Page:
Our workshops commence with a ceremony, not at my request, but a tradition upheld by the local priests. When establishing our garden, we sought permission, respecting the cultural practices of the community. There’s a need for people in Tulum to understand the wealth of medicinal knowledge around them. Instead of rushing to a pharmacy, they can find remedies in the plants within the garden.

Reflecting on my experiences on my grandparents’ ranch, I realized the importance of understanding the medicinal properties of plants. The Mayan culture holds profound wisdom about nutrition, and we’ve welcomed Rodolfo Puch, a nutritionist and herbalist, into our project. His expertise merges nutritional science with the mystical aspects of ancient myths.

The myths surrounding plants, are fascinating narratives that reveal the profound connection between nature and culture. An example is the legend of Chechen and Chaká, a tale of two warring royal brothers, one kind and one evil, who died fighting over the same woman. They were reincarnated as the trees Chechen and Chaká so they could continue to look upon their love. One tree is poison and the other the cure. It’s not just a story; it’s a reflection of the essence of energies within plants. The Mayan priests, who are also timekeepers, emphasize the significance of time in agriculture and spirituality. They maintain calendars passed down through generations, highlighting a different perspective on time, one that aligns with the natural rhythms of life.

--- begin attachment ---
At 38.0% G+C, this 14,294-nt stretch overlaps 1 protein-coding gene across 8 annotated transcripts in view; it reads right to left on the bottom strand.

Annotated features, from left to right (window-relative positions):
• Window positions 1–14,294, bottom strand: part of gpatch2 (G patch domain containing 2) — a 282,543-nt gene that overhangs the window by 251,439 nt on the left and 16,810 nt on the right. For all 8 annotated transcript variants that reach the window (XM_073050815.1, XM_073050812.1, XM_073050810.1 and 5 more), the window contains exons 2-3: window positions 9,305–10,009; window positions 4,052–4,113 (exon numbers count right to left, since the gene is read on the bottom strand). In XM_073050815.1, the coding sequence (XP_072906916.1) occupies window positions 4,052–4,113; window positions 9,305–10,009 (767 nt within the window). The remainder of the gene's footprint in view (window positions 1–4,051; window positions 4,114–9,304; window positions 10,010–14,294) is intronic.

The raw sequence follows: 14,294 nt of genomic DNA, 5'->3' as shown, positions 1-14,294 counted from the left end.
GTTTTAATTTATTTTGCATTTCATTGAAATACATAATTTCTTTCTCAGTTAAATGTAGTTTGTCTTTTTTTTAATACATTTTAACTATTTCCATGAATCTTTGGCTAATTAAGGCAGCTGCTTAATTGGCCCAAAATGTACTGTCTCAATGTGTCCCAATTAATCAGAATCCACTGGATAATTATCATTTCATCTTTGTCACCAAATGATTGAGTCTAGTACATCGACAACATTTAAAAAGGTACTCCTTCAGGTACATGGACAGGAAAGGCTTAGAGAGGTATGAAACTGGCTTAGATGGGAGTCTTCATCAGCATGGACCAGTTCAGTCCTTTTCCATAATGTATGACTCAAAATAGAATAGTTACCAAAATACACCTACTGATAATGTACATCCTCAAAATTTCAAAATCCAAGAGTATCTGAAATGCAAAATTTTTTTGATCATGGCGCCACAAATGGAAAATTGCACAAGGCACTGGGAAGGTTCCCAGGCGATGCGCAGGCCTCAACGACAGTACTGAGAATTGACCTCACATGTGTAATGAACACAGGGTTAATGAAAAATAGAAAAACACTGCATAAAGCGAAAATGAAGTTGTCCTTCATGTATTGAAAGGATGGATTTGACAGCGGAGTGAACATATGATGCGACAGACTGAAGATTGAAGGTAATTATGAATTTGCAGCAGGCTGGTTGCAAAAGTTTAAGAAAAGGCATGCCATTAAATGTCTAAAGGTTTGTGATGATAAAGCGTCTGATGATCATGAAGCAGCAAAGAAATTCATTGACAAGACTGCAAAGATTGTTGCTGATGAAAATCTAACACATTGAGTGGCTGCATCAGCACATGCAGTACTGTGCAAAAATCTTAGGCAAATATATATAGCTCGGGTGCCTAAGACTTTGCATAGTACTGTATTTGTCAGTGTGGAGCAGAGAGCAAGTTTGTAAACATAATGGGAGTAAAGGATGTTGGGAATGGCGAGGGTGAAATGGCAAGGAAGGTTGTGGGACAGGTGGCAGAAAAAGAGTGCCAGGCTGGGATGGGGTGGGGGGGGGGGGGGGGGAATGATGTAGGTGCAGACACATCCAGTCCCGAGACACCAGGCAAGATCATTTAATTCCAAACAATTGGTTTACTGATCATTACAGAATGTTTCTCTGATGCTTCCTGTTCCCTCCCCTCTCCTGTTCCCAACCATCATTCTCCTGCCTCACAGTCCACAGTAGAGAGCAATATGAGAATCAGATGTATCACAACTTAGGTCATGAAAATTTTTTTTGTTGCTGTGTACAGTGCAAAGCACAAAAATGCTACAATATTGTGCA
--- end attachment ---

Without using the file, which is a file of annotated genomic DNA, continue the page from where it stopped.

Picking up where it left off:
Being in the Mayan area has allowed me to collaborate on creating a “portal of time,” connecting with the agricultural cycles and mystical calendars. It’s an acknowledgment of the importance of time, urging us to respect the natural processes and rhythms in our fast-paced world. The Mayan approach encourages us to think about the life cycle of a seed, paralleling the nine months it takes to grow a baby. It’s a reminder to reconnect with the essence of life.

In essence, my journey in the Mayan area goes beyond discovering and sharing knowledge about plants. It’s about returning to our roots, both politically and mystically. It’s about simplifying complex ideas, providing tools for people to preserve seeds, plant their own food, and reconnect with the spirituality of nature. Embracing an anarchist perspective, not in opposition to government but in harmony with nature, opens possibilities for shared learning and understanding of the intricate relationships plants have with us.

Ultimately, this work is a call to simplicity and spirituality, rooted in the profound teachings of plants and the wisdom of indigenous communities. It’s about learning from nature, approaching it with openness, and embracing the spiritual and practical lessons it has to offer, whether through sacred ceremonies or medicinal plant interactions.

Gayil Nalls is the founder of World Sensorium / Conservancy and Editor of Plantings.

Follow Cristina Ochoa on Instagram @cristinaochoaf.

There are guided tours of “Jardín En-Cantado” by Cristina Ochoa (@cristinaochoaf) that focus on the knowledge of “Art and Sacred Ecology”, acting as a means to preserve ancestral memory. Seeds are planted both in the environment and among those who seek this knowledge, thus allowing the continuation of the valuable legacy of sacred plants. The Garden is presented as a living work of art that intertwines harmoniously with the human bonds united in its conservation.

For more information on the Sacred Art and Ecology program in the El Jardín En-cantado collaboration follow: @roth.azulik @sferikart